Fire Francona? Nonsense

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Because people naturally look for a fall guy in such instances, the question that was only simmering over the past few days has blown up today: should the Red Sox fire Terry Francona?  It’s the subject of columns. And a survey. And I presume it’s going to be all over talk radio.  But does it make any sense?

Not from where I’m sitting.  Terry Francona didn’t injure Clay Buchholz, Diasuke Matsuzaka, Kevin Youkilis and — I’m guessing to an extent more than anyone has let on — Adrian Gonzalez.  He didn’t cause Carl Crawford and John Lackey to take collective dumps all season and Jon Lester and Josh Beckett to do the same through much of September.  He wasn’t the steadiest hand on the rudder with the bullpen down the stretch, but then again, no one down there gave him any reason for confidence.

A ton of stuff led to this Red Sox collapse. So many things that it’s easy to throw up your hands and say that, given the total failure, the guy who is in charge of everything — Terry Francona — should be held responsible.  But I say that’s baloney.  Maybe he cost a team a win here or there with a questionable decision, but tons of games were lost simply because a lot of highly-paid professionals didn’t do their jobs. Or were hurt. Or both. Blaming Francona may make you feel good for a little while, but I really don’t see how he’s even in the top five of blameworthy Boston Red Sox.

Now, Fredi Gonzalez on the other hand …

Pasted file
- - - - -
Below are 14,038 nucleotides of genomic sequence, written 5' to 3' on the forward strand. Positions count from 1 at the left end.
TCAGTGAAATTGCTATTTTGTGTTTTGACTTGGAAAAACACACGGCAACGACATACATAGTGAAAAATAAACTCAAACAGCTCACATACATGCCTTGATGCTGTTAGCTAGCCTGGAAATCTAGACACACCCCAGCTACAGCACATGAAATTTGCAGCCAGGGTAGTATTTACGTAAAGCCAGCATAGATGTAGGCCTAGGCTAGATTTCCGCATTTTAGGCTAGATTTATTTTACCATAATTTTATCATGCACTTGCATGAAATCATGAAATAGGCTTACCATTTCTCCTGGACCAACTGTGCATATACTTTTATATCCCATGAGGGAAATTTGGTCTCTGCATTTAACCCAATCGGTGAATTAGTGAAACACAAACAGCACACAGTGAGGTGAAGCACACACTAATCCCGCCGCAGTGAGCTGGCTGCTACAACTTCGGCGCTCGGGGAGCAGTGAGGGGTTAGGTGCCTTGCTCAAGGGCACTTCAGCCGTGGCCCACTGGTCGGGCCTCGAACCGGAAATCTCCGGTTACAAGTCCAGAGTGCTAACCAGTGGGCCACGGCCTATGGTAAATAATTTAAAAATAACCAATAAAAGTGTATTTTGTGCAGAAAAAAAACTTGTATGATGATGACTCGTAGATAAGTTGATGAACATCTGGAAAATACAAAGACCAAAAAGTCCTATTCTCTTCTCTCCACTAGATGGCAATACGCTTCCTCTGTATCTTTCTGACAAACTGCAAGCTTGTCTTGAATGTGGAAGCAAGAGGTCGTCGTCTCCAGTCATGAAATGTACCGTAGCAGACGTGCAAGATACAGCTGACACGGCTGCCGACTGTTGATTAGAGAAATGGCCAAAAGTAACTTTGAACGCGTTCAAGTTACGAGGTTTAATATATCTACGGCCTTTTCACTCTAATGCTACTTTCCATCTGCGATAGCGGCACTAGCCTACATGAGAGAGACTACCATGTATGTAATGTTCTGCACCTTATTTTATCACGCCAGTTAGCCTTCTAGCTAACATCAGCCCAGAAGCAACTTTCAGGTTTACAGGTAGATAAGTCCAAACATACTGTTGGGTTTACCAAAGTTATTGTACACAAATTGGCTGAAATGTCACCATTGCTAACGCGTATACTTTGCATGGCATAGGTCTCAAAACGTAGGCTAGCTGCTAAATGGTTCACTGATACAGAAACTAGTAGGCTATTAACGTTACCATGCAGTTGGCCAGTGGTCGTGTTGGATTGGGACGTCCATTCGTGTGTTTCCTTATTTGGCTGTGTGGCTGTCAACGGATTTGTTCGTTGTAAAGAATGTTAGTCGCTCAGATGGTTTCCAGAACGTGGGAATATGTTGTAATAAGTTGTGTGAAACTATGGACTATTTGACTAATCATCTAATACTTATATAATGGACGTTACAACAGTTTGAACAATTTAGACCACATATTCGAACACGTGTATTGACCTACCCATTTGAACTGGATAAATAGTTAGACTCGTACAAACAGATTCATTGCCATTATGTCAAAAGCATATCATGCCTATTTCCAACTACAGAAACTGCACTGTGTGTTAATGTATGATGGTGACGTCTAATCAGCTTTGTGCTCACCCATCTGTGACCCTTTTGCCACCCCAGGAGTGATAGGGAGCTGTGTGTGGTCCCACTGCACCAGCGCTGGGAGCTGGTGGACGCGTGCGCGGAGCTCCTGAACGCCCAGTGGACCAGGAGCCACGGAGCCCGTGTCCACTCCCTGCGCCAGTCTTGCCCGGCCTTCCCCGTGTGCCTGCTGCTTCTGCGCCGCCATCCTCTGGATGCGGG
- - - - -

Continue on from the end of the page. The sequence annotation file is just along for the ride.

Check out Minute Maid Park without Tal’s Hill

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During the offseason, the Astros finally got rid of Tal’s Hill in center field. It was a throwback to older stadiums, some of which had uneven topography — Crosley Field, namely. As unique as it was in the age of cookie cutter sports stadiums, most of us were holding our collective breaths hoping no one ruptured an Achilles or suffered another brutal injury trying to navigate the hill while attempting to catch a fly ball.

We saw what it looked like during reconstruction:

And now, via Julia Morales of ROOT Sports, we see what it looks like after all the work has been done:

The Astros are allowing fans with Lexus Field Club tickets to stand on the new warning track to watch batting practice and shag fly balls as well, Morales notes. Lexus Field Club is where Tal’s Hill used to be.

Good riddance, Tal’s Hill.

Jhoulys Chacin will start Opening Day for the Padres

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Jhoulys Chacin will start on Opening Day, April 3 against the Dodgers in Los Angeles, Dennis Lin of the San Diego Union-Tribune reports. It will be Chacin’s second Opening Day start, the other coming in 2013 with the Rockies against the Brewers. He’ll be the fifth different Padres pitcher in as many years to start on Opening Day.

Chacin, 29, inked a one-year, $1.75 million contract with the Padres in December. The right-hander spent the 2016 season with the Braves and Angels, compiling an aggregate 4.81 ERA with a 119/55 K/BB ratio in 144 innings.

Lin notes that Chacin will be followed in the rotation by Clayton Richard and Jered Weaver. It will be an interesting rotation, to say the least, as it will arguably be the worst in baseball.